Occasionally, I see it stated that averaging of repeated measurements only reduces the uncertainty if they are repeated measurements of the same thing.

This is simply not true.

It is, however, a good place to start thinking about the general problem. If we take three measurements of (say) the temperature of a water bath *M1, M2* and *M3*, the average is *(M1+M2+M3)/3.*

We can think of those measurements as a sum of the true temperature of the water bath, *T*, and an error which may change from one measurement to the next i.e.

*M1 = T + E1 *etc.

This makes the average, A

*A = (T + E1 + T + E2 + T + E3)/3*

Or

*A = T + (E1 + E2 + E3)/3*

If we increase the number of measurements to the magic number *n* then *A* will end up as

*A = T + (E1 + E2 + … + En)/n*

Now the question is, under what circumstances does averaging reduce the uncertainty on the estimated temperature. To state the bleeding obvious, it’s when the average of the errors tends towards zero. Call this Condition X.

A slightly different problem is when the temperature of the water bath is changing over time and we want to know the average temperature of the water bath as sampled at regular points through time. Again we have a series of measurements *M1, M2 … Mn* but now the true temperature is different for each one.

*M1 = T1 + E1*

…

*Mn = Tn + En*

The average of the measurements is now

*A = (T1 + E1 + T2 +E2 + … Tn +En)/n*

Which we can split up into two pieces

*A = (T1 + T2 … + Tn)/n + (E1 + E2 + … + En)/n*

The first part of that is the true average temperature which we want to know and the second part is the average of the errors, exactly as in the first example. In this case averaging reduces the uncertainty of the estimated average temperature if condition X still holds. In other words, **if there is a Condition X in which averaging multiple measurements of the same thing together reduces the uncertainty then if Condition X continues to hold in situations where the thing being measured changes then the uncertainty in the average of the measured things will also reduce as the number of measurements increases.**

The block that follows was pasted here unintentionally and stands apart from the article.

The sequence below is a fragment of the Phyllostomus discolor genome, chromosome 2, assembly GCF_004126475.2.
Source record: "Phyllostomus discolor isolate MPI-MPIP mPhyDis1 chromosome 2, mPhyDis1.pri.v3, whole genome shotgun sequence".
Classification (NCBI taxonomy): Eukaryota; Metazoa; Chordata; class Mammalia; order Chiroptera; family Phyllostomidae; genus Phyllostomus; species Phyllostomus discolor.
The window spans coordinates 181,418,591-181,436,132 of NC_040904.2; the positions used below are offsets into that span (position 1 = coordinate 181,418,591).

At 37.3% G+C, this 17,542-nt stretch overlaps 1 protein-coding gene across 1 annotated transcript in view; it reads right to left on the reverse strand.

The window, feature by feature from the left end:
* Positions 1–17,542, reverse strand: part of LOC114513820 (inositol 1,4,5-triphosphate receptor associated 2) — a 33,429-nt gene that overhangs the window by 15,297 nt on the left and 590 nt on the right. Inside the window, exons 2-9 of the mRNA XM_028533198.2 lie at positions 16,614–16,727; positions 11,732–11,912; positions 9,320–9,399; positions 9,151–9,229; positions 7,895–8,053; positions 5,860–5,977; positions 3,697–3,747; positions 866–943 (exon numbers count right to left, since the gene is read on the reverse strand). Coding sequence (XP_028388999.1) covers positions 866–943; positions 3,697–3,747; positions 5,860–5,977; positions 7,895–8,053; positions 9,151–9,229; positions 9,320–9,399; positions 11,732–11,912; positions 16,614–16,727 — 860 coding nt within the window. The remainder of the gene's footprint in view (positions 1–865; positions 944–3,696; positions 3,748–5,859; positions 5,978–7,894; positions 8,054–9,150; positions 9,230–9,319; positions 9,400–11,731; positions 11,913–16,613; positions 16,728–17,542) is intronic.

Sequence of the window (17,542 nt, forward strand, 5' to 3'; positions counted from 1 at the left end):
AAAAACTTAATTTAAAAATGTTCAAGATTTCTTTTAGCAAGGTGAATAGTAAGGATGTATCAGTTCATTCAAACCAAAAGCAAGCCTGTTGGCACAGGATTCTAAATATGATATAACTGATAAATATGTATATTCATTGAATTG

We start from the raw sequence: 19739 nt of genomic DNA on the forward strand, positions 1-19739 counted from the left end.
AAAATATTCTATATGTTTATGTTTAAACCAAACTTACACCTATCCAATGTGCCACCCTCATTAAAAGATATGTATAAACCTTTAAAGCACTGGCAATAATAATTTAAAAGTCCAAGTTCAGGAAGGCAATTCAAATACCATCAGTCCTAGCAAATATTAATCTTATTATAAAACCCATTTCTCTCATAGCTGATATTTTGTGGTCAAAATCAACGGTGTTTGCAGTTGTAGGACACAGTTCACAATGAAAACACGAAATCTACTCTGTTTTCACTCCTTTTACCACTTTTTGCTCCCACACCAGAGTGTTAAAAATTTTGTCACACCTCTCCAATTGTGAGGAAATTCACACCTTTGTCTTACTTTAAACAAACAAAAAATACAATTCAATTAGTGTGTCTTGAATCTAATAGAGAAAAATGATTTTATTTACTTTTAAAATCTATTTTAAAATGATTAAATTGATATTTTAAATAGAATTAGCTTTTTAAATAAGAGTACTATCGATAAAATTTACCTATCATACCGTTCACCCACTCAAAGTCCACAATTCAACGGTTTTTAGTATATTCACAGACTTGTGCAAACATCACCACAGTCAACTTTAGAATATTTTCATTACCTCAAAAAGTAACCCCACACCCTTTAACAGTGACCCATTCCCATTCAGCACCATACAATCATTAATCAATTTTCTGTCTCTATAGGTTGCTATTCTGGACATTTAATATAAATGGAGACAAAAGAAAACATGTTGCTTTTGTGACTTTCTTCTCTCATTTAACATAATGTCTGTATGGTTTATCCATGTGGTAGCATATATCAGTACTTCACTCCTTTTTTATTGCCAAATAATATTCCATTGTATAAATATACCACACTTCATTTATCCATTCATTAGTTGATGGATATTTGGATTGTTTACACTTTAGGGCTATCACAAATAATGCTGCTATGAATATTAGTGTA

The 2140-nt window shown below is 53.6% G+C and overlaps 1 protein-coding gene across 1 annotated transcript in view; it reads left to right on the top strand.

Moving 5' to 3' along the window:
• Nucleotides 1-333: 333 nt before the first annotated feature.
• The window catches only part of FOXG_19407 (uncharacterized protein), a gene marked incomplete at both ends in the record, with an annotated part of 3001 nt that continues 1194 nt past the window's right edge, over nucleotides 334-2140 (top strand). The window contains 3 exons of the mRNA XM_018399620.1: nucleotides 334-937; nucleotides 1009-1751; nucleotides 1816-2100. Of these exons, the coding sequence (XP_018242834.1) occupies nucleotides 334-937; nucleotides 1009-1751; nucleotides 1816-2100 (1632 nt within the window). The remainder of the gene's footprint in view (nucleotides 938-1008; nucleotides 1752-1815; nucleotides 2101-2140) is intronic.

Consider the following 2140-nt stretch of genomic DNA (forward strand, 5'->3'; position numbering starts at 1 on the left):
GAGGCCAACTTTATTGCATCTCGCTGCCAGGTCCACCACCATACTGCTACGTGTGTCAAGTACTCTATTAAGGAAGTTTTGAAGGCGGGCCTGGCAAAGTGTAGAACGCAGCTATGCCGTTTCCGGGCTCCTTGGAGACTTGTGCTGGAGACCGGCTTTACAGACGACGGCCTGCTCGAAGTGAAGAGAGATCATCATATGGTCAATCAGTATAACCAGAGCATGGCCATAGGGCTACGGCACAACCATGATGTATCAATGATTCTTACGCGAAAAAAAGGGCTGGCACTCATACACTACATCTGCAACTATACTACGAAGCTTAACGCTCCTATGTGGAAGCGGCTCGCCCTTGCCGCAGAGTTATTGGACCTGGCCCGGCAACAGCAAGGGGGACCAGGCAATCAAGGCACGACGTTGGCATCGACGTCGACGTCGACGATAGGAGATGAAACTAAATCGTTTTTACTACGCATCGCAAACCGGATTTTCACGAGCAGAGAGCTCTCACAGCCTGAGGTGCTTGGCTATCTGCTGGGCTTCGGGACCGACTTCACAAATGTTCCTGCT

Admittedly, this is not the most pithy of aphorisms.

Note what this does NOT mean. It doesn’t mean that the uncertainty in any one of the measurements is lower. We don’t know *T1* or any of the other temperatures with any more certainty than before. It is only the average of all the temperatures that would have a lower uncertainty.

**What might Condition X be?**

One possible Condition X is that the errors, *En*, are independent and all normally distributed with mean of zero and some fixed standard deviation. In that case we know that the average of the errors in a large number of measurements will tend to the mean of zero. Actually, for any distribution of errors with a mean of zero and finite variance, averaging a large number of observations together will reduce the error towards zero.

**Does Condition X hold in general?**

No. One can imagine distributions where the mean is not zero or the errors are not independent or the distribution keeps changing. It is important always to bear this in mind when evaluating uncertainties in measurements of any kind. Almost all cases are non-ideal and some are manifestly horrid. The point, however, is that **if there is a Condition X in which averaging multiple measurements of the same thing together reduces the uncertainty then if Condition X continues to hold in situations where the thing being measured changes then the uncertainty in the average of the measured things will also reduce as the number of measurements increases.**

[Update 22/04/2016: Moyhu has a nice post on a very similar topic and goes into more mathematical detail about Condition X.]